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China follows the smell of Russian oil

 
 
 
 
 
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China intends to increase investment in the Russian economy. The investment plans included the infrastructure, residential sector, and high tech areas. The prospects of cooperation between the two countries look promising, but the Russian Federation is not on the top of the list for China.

Rossiyskaya Gazeta recently reported that, according to the President of the Chamber of Commerce for Import and Export of Mechanical and Electrical Products in China Zhang Yujing, Chinese investment in the Russian economy will grow nearly four-fold. By 2020, China plans to invest $12 billion in Russia instead of the current $3.5 billion. This promise was made in the framework of the 18th regular meeting between the heads of the government of Russia and China during the Russian-Chinese economic forum of business circles in Beijing.

The plan of the Russian-Chinese investment cooperation was approved back in 2009, so the idea of ​​increased investment is not revolutionary. The basic structure of the Chinese investment has not changed. They would first invest in the Russian infrastructure, residential sector, and mining and high-tech industries. According to the “Annual Statistical Bulletin of China’s Foreign Direct Investment,” for the year 2012 , 92.4 percent of the total private equity investments in China were investments in construction, leasing and business services, finance, mining, manufacturing, transport operations, warehouses and postal sector, wholesale and retail trade.

Zhang Yujing suggested that the annual rate of trade growth between Russia and China would exceed 4.5 percent. This year the trade between the two countries has reached $58.7 billion (which is 0.5 percent lower than last year’s numbers for January-September). It is assumed that by 2020 the trade turnover between Russia and China would grow to $200 billion. Unfortunately, this rapid growth is to be achieved mainly through sales of hydrocarbons, and by 2018 it is planned to double the supply of Russian oil to China to 30 million tons annually.

According to Yujing, the current levels of Chinese investment in Russia are insufficient. However, he noted that to increase the investments, Russia needs to take certain steps, in particular, improve the business climate and increase transparency of the economic legislation.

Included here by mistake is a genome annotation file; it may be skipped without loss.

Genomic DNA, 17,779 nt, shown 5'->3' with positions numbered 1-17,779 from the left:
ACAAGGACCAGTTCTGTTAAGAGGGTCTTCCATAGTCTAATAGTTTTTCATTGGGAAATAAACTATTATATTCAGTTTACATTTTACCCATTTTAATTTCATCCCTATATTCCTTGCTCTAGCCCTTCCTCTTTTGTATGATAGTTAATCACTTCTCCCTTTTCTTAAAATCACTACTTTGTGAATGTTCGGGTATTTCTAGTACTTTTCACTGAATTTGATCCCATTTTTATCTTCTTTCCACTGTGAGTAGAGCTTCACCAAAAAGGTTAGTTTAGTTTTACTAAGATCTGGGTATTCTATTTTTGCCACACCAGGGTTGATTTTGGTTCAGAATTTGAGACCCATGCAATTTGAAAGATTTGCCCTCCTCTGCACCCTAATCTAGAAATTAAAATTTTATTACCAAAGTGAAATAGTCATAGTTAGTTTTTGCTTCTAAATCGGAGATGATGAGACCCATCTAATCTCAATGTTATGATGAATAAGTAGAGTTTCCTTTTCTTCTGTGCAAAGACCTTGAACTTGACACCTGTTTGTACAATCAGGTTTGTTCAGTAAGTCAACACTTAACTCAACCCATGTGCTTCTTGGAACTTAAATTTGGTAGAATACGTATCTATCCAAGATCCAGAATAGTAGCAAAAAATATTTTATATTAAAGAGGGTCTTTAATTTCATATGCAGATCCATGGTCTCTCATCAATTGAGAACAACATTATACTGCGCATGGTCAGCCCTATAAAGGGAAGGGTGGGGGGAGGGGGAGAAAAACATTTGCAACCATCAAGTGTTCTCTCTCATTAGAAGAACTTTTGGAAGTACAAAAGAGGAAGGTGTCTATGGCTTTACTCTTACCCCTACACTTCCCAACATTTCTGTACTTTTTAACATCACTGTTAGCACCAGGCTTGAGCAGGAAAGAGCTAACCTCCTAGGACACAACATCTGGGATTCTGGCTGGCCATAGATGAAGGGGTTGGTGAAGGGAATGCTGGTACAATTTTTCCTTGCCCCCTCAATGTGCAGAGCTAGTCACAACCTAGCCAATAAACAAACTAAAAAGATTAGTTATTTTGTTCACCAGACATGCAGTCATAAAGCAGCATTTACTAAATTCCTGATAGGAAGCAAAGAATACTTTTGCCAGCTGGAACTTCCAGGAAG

At the moment, according to the research by Heritage Foundation and The Wall Street Journal, Russia is number 143 out of 179 in terms of attractiveness of the investment and economic freedom. Consequently, Russia is far from the top of the list of recipients of Chinese investment. But it is not on the bottom either, and many Chinese experts believe that in the crisis period for the global economy it makes sense to acquire assets with a higher degree of risk. The “Annual Statistical Bulletin of China’s Foreign Direct Investment” for 2012 stated that last year, for the first time China has become the third largest investor after the U.S. and Japan. 16,000 Chinese investors set up foreign direct investment enterprises in China and abroad, nearly 22,000 enterprises located in 179 countries and regions, covering 76.8 percent of the globe. As of the end of 2012, their net investments amounted to $531.9 billion dollars, which is 10.2 percent of the U.S. investment funds, 29.4 percent of the UK investment funds, 34.4 of the German investment funds, 35.5 of the French ones, and 50.4 percent of the Japanese investment funds.

China’s investments in the United States are constantly growing (as of the end of 2012 they increased by 123.5 percent to $4.048 billion).

General trends, however, are not encouraging. Macroeconomic instability and political uncertainty reduces the global flows of foreign direct investment around the world. According to the UN World Investment report, they were down 18 percent compared to the previous year and amounted to 1.35 trillion dollars in 2012. The developing countries for the first time were able to attract more foreign direct investment than developed ones.

We can only guess how the overall instability in the world will affect meeting the expectations of China’s investment plans for Russia. We will also see whether the fact that the main hope of foreign partners is still the “oil needle” rather than nanotechnology will be flattering for the domestic economy.

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